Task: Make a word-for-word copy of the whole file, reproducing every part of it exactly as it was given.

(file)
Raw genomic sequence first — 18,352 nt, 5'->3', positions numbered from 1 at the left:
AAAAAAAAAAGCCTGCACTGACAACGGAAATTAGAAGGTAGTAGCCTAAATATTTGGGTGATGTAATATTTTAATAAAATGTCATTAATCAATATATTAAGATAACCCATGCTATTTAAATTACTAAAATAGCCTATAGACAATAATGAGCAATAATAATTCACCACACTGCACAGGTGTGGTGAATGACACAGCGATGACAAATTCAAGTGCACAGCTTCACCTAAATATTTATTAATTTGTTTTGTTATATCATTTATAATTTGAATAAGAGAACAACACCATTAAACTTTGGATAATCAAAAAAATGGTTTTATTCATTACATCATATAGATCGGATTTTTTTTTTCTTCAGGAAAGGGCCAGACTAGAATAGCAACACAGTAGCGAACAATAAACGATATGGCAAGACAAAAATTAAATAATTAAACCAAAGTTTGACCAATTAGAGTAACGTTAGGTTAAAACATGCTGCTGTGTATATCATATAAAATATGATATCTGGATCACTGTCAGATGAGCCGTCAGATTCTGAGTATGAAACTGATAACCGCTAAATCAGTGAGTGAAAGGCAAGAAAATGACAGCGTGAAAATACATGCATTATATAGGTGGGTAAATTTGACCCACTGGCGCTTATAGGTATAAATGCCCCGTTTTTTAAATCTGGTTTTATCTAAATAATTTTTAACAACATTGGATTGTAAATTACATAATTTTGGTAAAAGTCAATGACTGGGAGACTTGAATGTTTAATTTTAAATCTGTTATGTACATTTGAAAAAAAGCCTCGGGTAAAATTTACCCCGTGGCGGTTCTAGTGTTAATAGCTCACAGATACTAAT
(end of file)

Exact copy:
Raw genomic sequence first — 18,352 nt, 5'->3', positions numbered from 1 at the left:
AAAAAAAAAAGCCTGCACTGACAACGGAAATTAGAAGGTAGTAGCCTAAATATTTGGGTGATGTAATATTTTAATAAAATGTCATTAATCAATATATTAAGATAACCCATGCTATTTAAATTACTAAAATAGCCTATAGACAATAATGAGCAATAATAATTCACCACACTGCACAGGTGTGGTGAATGACACAGCGATGACAAATTCAAGTGCACAGCTTCACCTAAATATTTATTAATTTGTTTTGTTATATCATTTATAATTTGAATAAGAGAACAACACCATTAAACTTTGGATAATCAAAAAAATGGTTTTATTCATTACATCATATAGATCGGATTTTTTTTTTCTTCAGGAAAGGGCCAGACTAGAATAGCAACACAGTAGCGAACAATAAACGATATGGCAAGACAAAAATTAAATAATTAAACCAAAGTTTGACCAATTAGAGTAACGTTAGGTTAAAACATGCTGCTGTGTATATCATATAAAATATGATATCTGGATCACTGTCAGATGAGCCGTCAGATTCTGAGTATGAAACTGATAACCGCTAAATCAGTGAGTGAAAGGCAAGAAAATGACAGCGTGAAAATACATGCATTATATAGGTGGGTAAATTTGACCCACTGGCGCTTATAGGTATAAATGCCCCGTTTTTTAAATCTGGTTTTATCTAAATAATTTTTAACAACATTGGATTGTAAATTACATAATTTTGGTAAAAGTCAATGACTGGGAGACTTGAATGTTTAATTTTAAATCTGTTATGTACATTTGAAAAAAAGCCTCGGGTAAAATTTACCCCGTGGCGGTTCTAGTGTTAATAGCTCACAGATACTAAT